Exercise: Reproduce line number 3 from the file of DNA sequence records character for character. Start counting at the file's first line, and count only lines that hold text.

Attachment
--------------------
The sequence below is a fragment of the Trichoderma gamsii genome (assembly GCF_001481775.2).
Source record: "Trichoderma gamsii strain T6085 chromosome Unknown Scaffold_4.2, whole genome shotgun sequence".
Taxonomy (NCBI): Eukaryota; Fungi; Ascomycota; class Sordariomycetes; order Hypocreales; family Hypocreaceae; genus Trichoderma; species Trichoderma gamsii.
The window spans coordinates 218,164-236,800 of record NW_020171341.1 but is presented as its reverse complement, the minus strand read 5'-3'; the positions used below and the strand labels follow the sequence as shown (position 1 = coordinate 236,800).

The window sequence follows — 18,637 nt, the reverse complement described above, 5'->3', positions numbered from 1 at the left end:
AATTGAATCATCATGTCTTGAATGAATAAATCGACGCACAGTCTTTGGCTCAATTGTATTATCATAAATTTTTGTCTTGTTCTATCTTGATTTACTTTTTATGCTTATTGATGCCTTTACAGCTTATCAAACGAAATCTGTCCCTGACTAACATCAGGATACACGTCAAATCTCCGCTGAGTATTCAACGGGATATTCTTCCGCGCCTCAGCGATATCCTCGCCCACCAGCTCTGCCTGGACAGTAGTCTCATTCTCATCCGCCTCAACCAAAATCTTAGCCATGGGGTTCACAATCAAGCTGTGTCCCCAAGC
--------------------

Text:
Taxonomy (NCBI): Eukaryota; Fungi; Ascomycota; class Sordariomycetes; order Hypocreales; family Hypocreaceae; genus Trichoderma; species Trichoderma gamsii.